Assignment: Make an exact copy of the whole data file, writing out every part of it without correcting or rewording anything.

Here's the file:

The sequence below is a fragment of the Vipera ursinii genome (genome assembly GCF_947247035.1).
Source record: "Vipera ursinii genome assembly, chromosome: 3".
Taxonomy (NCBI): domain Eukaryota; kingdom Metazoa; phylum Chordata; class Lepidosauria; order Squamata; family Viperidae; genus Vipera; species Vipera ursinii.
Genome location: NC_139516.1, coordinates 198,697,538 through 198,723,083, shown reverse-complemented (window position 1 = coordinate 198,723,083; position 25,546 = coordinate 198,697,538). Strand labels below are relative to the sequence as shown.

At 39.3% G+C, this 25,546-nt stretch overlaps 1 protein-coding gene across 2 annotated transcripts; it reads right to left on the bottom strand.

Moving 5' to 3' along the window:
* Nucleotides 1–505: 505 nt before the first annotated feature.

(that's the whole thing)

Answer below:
The sequence below is a fragment of the Vipera ursinii genome (genome assembly GCF_947247035.1).
Source record: "Vipera ursinii genome assembly, chromosome: 3".
Taxonomy (NCBI): domain Eukaryota; kingdom Metazoa; phylum Chordata; class Lepidosauria; order Squamata; family Viperidae; genus Vipera; species Vipera ursinii.
Genome location: NC_139516.1, coordinates 198,697,538 through 198,723,083, shown reverse-complemented (window position 1 = coordinate 198,723,083; position 25,546 = coordinate 198,697,538). Strand labels below are relative to the sequence as shown.

At 39.3% G+C, this 25,546-nt stretch overlaps 1 protein-coding gene across 2 annotated transcripts; it reads right to left on the bottom strand.

Moving 5' to 3' along the window:
* Nucleotides 1–505: 505 nt before the first annotated feature.